Furthermore, a pretrained U-Net-based CNN network, incorporating a region proposal network and postprocessing with a thresholding method for distinguishing fat and muscular tissue, demonstrated the applicability of pretrained networks for limited image datasets. It produced favorable results for segmenting paraspinal muscles and exhibited excellent Intersection over Union (IOU) and differential scanning calorimetry for segmenting intervertebral discs [19]. While CNNs have become widely utilized in medical image recognition and detection, the complexity of optimization increases with depth. To mitigate these issues, residual convolution was introduced, leading to the development of a residual U-Net [20].
Despite the time saved by automated segmentation, manual landmarks annotation remained a time-consuming aspect. Many methods focused on landmarks detection in spine indices measurement, using forecasted heatmaps to construct landmarks from which spine indices were derived. These landmarks, identified as locations with the highest peak values in the forecasted heatmaps, facilitated the definition and calculation of the contour and anatomy of intervertebral discs, vertebrae, dura sac, and lamina. Previous studies demonstrated various landmarks-based analyses [21,22]. Although CNN models performed well in spine segmentation, there is a notable gap in evidence supporting the application of this technique in MRI with lesion detection, particularly for conditions such as lumbar spinal stenosis, to enable robust detection and support imaging diagnosis.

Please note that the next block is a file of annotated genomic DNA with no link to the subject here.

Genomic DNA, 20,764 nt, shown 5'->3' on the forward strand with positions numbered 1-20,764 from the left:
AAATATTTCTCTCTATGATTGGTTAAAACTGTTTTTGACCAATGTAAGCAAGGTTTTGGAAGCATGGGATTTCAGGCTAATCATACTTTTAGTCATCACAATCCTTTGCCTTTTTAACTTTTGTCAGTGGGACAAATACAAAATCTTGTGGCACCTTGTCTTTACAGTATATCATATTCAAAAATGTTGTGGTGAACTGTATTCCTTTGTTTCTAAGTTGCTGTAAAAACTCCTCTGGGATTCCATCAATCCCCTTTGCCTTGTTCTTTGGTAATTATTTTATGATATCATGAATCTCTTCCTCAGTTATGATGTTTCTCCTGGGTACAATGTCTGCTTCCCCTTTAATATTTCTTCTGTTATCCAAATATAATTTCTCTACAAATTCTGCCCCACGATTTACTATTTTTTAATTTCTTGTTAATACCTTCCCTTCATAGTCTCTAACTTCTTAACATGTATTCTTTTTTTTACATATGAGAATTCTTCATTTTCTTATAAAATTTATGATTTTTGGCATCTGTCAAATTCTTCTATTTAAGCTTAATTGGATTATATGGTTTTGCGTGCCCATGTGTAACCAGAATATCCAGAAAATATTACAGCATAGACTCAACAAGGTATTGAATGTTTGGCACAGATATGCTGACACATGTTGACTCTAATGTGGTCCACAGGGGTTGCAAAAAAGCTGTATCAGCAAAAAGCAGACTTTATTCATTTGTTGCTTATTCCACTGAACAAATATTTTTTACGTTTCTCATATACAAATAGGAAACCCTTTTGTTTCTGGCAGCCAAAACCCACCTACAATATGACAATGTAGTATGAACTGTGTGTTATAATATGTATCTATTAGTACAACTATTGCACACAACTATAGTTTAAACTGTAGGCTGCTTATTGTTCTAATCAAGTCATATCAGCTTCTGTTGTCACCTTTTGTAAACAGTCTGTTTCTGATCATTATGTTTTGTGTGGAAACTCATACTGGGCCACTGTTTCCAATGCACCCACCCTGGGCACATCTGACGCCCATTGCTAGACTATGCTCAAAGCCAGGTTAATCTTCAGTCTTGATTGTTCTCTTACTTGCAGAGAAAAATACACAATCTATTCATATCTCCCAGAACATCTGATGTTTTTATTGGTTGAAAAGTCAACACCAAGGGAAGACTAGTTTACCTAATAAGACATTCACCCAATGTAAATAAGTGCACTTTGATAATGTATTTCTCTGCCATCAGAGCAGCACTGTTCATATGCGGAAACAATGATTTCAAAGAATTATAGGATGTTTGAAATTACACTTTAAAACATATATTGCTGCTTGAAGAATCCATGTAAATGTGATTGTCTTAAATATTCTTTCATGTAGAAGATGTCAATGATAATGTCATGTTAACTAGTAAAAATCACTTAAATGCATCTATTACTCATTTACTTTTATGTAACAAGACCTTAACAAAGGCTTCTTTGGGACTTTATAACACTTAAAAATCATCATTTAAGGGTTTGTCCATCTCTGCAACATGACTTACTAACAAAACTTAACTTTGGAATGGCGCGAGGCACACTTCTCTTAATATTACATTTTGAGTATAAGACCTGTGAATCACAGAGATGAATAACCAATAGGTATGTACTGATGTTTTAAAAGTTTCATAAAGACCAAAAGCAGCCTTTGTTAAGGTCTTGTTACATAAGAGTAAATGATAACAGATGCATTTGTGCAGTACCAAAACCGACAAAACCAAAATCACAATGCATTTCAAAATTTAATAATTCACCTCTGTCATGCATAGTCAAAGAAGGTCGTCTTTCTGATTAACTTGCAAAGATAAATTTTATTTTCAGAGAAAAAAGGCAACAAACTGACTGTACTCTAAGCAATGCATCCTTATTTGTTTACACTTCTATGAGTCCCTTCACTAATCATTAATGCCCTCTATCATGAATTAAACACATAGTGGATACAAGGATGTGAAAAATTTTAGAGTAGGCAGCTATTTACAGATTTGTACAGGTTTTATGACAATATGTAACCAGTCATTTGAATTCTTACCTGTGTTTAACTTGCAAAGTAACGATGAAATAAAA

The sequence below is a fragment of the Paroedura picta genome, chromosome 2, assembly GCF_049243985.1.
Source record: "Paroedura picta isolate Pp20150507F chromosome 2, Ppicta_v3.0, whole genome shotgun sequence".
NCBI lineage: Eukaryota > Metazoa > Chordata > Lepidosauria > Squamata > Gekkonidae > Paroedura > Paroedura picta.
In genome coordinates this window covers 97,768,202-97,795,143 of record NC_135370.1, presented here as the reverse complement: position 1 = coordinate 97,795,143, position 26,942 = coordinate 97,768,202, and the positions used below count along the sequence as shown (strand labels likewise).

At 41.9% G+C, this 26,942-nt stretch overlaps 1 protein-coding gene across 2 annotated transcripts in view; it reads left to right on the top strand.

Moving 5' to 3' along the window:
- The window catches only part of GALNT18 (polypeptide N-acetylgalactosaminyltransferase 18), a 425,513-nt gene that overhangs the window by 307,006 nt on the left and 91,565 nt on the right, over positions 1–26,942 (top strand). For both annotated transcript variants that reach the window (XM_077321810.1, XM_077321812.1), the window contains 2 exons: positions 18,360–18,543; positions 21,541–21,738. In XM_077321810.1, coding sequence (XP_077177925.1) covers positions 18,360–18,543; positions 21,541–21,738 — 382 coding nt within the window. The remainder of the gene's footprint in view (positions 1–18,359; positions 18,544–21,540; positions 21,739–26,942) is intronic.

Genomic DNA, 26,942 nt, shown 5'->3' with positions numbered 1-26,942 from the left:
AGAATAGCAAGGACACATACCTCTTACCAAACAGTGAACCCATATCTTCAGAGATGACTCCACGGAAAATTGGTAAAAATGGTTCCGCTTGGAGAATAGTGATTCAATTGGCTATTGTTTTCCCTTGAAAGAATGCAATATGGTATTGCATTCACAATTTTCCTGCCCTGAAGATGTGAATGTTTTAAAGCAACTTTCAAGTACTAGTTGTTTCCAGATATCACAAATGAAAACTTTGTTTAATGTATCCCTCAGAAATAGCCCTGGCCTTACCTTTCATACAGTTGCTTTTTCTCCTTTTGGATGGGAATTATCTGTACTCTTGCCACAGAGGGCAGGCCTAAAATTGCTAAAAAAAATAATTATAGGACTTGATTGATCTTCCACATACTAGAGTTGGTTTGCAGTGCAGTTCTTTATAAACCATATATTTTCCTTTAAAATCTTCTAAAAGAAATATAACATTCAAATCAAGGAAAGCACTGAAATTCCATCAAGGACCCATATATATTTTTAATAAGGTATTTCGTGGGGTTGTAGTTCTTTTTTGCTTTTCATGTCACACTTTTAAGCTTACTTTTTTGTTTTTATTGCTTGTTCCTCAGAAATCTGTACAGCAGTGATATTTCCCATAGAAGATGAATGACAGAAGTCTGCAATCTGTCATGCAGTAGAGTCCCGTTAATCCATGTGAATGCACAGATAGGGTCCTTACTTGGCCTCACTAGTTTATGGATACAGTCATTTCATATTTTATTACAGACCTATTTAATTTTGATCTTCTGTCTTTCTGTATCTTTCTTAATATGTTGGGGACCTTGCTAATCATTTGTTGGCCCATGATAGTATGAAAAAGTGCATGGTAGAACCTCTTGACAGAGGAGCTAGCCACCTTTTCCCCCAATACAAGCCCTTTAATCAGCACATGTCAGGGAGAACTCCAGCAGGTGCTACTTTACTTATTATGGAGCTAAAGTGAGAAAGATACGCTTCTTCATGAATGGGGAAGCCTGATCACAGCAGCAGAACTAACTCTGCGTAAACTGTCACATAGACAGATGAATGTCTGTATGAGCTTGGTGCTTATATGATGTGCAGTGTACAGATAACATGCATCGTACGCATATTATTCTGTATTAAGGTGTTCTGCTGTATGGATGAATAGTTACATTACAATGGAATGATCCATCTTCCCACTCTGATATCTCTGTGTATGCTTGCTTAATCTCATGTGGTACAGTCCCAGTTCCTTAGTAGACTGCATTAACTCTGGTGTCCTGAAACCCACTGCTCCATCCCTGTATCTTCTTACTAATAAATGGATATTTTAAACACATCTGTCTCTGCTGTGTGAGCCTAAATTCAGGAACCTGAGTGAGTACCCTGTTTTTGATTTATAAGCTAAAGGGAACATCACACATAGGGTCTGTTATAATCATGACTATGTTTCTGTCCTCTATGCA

This study utilizes MRI images from patients with lumbar spinal stenosis to implement an automatic segmentation technique for model training. The primary objective of the model is to identify various anatomical structures such as the intervertebral disc, vertebral body, and yellow ligament. Furthermore, the model aims to provide global quantitative measurements for both normal and abnormal levels at each lumbar spine segment.

MATERIALS AND METHODS

1. Data Preparation

This study conducted a retrospective analysis of axial and sagittal T2-weighted/T1-weighted (T2W/T1W) MRI studies at a single medical center. The inclusion criteria encompassed patients undergoing lumbar spine MRI due to lumbar spinal stenosis, while individuals under the age of 20, those with severe artifacts in lumbar MRI, vertebral fractures, postsurgery conditions, and those with trauma or malignancy were excluded from the dataset. MRI images were acquired in 3-Tesla scanner (MR750, GE Medical Systems, Milwaukee, WI, USA).
To formulate the lumbar spine semantic segmentation model, the dataset underwent division into training, validation, and testing sets. On average, labeling each slice takes between 10 to 15 minutes, posing a significant challenge to this process. To streamline this, 3 professional clinicians were enlisted to annotate the ground truth images using the open-source software ITK-SNAP [23]. We utilized the ‘polygon’ and ‘paintbrush’ features within ITK-SNAP for this purpose. The polygon tool allowed for shape editing by adjusting vertices on the image, while the paintbrush tool facilitated quick drawing and refinement using mouse input, accommodating masks of various shapes and sizes. To reduce variability in MRI scans, we adjusted the contrast and intensity of images to ensure accurate delineation of each anatomical structure. The annotation process involved identifying key anatomical structures such as the intervertebral disc, vertebral body, and dural sac in sagittal views (Fig. 1A), as well as the intervertebral disc, dural sac, lamina, and yellow ligament in axial views (Fig. 1B).